Saturday, June 30, 2007

Guilin and karsts

Is it possible to have 94% humidity and not be raining? In Guilin, it is. One of the warmest days of the year, so far, we are told. I am beginning to realize that finding the hotels and destination cities was straightforward, finding a way to get to the sights can be challenging. I have signed us up for the bus ride to the pier, where we will board a boat on a day cruise along the Li River.

It turns out the bus ride includes a local tour guide, trouble is, she only speaks Chinese. My translation capabilities......leaves a bit to be desired. Between my vocabulary and assistance from Robert, Jen, and Julia, we manage to figure out instructions and some basic introductory information, but have virtually no idea what she is rambling on about. Funny how language you don't understand sounds like squawking. We're taken on a traditional "gift shop" visit and encouraged to buy pearls. It is a busload of Chinese from various regions of the country. Our Li River boat has 2 seating levels and an upper deck. The view is spectacular from the top, but the air is also hot and muggy. Inside the air conditioned cabin, groups of Chinese people eat, drink tea, chit chat and sleep. About 20 minutes into the ride, the scenery changes and we see magnificent karst formations of many shapes and sizes. Boats pass on the river and we are served a simple lunch of rice, vegetables and a hot dog! I take way too many photos. Our day tour continues to a Buddhist temple of unknown name and history, to a huge banyan tree, and lastly, a ride on a bamboo raft. We float along, with the young girl encouraging us to sing folk songs with her. The small area on the river is full of tourist boats, and the banks are piled high with bamboo rafts. Part of this "tourist experience" is watching an elderly man with his 4 cormorants, whose necks are tied with a small string. They repeatedly dive into the water, coming up with a fish in their mouth. The man removes the fish, tosses it back in the river, and encourages his birds to go back in. We watch this process over and over.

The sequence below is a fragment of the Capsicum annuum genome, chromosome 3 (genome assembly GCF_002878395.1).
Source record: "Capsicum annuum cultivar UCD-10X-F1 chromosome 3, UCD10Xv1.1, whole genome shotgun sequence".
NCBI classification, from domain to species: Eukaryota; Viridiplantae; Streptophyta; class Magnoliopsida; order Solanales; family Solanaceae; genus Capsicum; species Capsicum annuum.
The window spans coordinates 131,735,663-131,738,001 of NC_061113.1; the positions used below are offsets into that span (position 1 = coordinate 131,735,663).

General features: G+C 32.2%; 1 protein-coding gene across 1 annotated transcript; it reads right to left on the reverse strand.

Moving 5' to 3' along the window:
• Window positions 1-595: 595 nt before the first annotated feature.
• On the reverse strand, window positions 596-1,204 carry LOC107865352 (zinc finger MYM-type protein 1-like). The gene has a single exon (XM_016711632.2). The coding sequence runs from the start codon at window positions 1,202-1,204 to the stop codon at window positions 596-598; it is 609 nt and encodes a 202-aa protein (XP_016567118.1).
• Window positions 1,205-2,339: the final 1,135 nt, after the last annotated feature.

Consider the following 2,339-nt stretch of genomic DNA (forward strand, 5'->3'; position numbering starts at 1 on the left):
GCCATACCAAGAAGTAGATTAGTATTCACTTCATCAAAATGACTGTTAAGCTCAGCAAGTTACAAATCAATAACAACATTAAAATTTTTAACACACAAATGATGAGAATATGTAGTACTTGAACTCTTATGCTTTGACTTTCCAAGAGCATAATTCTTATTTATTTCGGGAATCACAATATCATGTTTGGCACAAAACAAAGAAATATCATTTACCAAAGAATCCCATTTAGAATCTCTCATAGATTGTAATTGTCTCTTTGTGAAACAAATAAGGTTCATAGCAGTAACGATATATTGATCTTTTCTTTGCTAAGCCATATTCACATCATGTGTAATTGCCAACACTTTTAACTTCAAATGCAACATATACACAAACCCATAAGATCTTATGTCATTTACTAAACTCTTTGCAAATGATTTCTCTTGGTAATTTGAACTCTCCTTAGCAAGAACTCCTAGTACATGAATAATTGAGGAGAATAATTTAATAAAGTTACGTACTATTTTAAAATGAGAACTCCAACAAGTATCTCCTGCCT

I discover that Guilin sees too many tourists, and each and every person tries to make a buck off of you. We walk into the lobby after breakfast and are quite simply stalked by the wife of our taxi driver from the day before. She is determined to take us on a tour today and sits in the lobby, waiting for us to come back down. Her price is right, however, and I agree to have her take us to Longsheng, the terraced rice paddies that are so often photographed. It is a 2 hour ride to this area, and we debate for a long time whether we want to attempt this trip, or to spend our time walking around the city of Guilin. We decide to go. About an hour in to the drive, the skies turn gray, it begins to sprinkle, then the skies open up to torrential rains. Meanwhile, our driver is causing me to have hysterics in the front seat, as she passes truck after truck on the 2 lane winding road. The technique here is to honk, drive for as long as you need to in the oncoming lane and hope that no one is coming! In addition, they are reluctant to use headlights because they are "saving power", and this driver has her own ideas about how to, or how not to adjust the temperature inside the car. Temperature control, in her mind is AC on or AC off. I am ready to turn around and head back, after all, the skies are gray and as we climb higher up the mountain, we are shrouded in fog. I am not sure what we will see from the top, and walking around the area in the pouring rain does not sound like fun. From the window, I can see some small terraces, which don't look too impressive. Everyone else though, thinks we should take the chance and go up. I think it will be a waste of time.